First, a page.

We believe that **our student referees model the best of a general audience**: readers with no technical knowledge of the physics involved, but intelligent and motivated to understand the articles.

The articles succeeded at intriguing the readers and spiking their curiosity,** motivating them to learn more** about these topics. However, in most cases the students **did not obtain a good understanding of the concepts** in the articles. This main culprit was an abundance of poorly explained technical terms. Scientists have had difficulty in explaining the concepts of quantum physics since its inception. But we seem to have settled on a few popular metaphorical explanations. For example, superposition is often explained with the simile of being in “two places at once”. We were quite surprised—and, quite frankly, impressed—when we found that the students recognised this as being incomplete and demanded more. Other concrete suggestions included **improved structure and visual aids**: a popular science article is not an academic paper, and our referees were put off by walls of text.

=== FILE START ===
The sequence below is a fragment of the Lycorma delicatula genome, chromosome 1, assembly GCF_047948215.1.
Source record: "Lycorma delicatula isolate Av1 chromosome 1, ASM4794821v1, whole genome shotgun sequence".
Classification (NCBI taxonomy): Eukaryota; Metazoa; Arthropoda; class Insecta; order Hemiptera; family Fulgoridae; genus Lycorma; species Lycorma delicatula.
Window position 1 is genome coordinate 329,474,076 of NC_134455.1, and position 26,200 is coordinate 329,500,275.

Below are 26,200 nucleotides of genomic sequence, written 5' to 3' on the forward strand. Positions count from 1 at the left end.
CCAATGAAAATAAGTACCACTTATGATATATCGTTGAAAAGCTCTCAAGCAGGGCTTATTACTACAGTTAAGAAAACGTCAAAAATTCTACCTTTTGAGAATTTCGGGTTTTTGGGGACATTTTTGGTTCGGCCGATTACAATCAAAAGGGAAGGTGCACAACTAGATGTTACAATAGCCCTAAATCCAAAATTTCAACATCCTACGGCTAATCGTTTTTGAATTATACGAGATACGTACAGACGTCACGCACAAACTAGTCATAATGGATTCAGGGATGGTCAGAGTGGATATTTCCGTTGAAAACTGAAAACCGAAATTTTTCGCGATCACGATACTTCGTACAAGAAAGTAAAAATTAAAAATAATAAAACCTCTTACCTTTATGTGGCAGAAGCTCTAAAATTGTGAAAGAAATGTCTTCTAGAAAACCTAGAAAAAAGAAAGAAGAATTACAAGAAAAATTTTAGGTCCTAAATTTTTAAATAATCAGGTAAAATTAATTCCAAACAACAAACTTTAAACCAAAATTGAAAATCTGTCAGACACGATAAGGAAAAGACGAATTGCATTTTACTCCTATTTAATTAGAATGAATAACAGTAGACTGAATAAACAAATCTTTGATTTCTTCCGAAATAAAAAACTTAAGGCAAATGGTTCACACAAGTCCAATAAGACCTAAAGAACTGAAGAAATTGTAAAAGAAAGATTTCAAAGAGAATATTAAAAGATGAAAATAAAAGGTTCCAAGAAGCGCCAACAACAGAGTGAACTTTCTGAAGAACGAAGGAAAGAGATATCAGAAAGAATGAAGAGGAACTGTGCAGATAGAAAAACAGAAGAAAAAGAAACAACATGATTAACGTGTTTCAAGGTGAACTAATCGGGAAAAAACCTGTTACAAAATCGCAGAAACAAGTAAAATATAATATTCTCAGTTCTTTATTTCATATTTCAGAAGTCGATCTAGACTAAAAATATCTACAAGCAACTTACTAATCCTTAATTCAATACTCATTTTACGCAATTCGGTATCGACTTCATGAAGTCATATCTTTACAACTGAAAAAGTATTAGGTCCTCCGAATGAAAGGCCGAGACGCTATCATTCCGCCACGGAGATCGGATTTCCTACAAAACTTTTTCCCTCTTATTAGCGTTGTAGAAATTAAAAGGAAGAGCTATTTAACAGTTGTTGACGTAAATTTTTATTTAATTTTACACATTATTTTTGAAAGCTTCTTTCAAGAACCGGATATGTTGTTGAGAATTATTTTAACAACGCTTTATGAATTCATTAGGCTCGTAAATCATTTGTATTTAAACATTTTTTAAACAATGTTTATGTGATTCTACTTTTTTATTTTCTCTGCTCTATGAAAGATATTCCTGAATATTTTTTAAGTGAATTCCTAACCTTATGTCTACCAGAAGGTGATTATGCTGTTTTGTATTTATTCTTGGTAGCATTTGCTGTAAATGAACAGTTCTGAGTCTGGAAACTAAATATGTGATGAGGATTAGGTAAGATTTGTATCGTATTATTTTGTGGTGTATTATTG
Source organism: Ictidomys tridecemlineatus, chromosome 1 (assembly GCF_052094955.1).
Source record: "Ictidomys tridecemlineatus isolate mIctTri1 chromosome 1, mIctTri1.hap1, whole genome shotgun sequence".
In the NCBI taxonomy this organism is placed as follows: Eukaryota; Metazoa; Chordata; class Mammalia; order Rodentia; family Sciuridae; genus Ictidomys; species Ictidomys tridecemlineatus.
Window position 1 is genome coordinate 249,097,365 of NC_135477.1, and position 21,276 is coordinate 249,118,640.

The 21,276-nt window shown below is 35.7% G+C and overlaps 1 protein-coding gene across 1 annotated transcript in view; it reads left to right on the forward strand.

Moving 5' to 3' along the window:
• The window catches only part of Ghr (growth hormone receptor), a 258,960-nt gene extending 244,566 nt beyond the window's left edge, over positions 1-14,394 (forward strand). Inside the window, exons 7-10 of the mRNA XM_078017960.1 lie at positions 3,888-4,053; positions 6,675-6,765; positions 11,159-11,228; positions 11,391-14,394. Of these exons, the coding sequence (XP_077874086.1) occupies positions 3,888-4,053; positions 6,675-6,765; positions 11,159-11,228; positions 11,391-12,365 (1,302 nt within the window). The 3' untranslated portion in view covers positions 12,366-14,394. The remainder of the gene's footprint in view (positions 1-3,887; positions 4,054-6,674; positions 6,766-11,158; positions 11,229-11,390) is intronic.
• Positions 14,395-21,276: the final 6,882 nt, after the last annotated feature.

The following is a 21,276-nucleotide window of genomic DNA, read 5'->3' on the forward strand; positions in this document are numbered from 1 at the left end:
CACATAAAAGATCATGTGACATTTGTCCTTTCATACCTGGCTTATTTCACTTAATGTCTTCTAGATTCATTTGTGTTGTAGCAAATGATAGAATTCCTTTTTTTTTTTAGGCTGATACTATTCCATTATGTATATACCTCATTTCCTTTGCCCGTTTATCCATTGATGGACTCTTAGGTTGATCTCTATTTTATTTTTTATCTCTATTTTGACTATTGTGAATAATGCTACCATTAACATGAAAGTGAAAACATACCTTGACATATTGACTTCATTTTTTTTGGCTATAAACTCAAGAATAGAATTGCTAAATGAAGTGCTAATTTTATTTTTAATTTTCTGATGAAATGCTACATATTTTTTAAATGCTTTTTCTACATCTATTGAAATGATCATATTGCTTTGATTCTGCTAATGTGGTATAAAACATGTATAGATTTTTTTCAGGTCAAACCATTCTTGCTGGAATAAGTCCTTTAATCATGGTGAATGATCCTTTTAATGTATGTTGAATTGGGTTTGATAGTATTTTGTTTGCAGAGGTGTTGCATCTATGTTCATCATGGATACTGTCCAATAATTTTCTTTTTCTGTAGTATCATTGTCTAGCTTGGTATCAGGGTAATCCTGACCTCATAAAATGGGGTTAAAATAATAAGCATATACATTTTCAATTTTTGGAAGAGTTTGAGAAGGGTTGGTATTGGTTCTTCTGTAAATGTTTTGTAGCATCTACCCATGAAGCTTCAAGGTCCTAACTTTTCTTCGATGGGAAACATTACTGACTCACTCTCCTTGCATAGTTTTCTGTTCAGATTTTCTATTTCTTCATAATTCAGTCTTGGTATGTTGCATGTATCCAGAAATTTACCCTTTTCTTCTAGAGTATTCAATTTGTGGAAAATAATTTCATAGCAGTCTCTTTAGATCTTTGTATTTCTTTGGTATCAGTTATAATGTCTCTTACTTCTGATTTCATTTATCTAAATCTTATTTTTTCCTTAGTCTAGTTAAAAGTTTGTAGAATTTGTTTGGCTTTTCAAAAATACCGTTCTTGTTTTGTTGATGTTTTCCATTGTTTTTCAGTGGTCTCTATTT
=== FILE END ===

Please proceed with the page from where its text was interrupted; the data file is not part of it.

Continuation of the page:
The challenge is now on the authors to try to implement all the referees’ suggestions! We will keep you posted on updates.

*Lídia del Rio and Chris Ferrie*

One of the most fundamental tasks in quantum thermodynamics is extracting energy from one system and subsequently storing this energy in an appropriate battery. Both of these steps, work extraction and charging, can be viewed as cyclic Hamiltonian processes acting on individual quantum systems. Interestingly, so-called passive states exist, whose energy cannot be lowered by unitary operations, but it is safe to assume that the energy of any not fully charged battery may be increased unitarily. However, unitaries raising the average energy by the same amount may differ in qualities such as their precision, fluctuations, and charging power. Moreover, some unitaries may be extremely difficult to realize in practice. It is hence of crucial importance to understand the qualities that can be expected from practically implementable transformations. Here, we consider the limitations on charging batteries when restricting to the feasibly realizable family of Gaussian unitaries. We derive optimal protocols for general unitary operations as well as for the restriction to easier implementable Gaussian unitaries. We find that practical Gaussian battery charging, while performing significantly less well than is possible in principle, still offers asymptotically vanishing relative charge variances and fluctuations.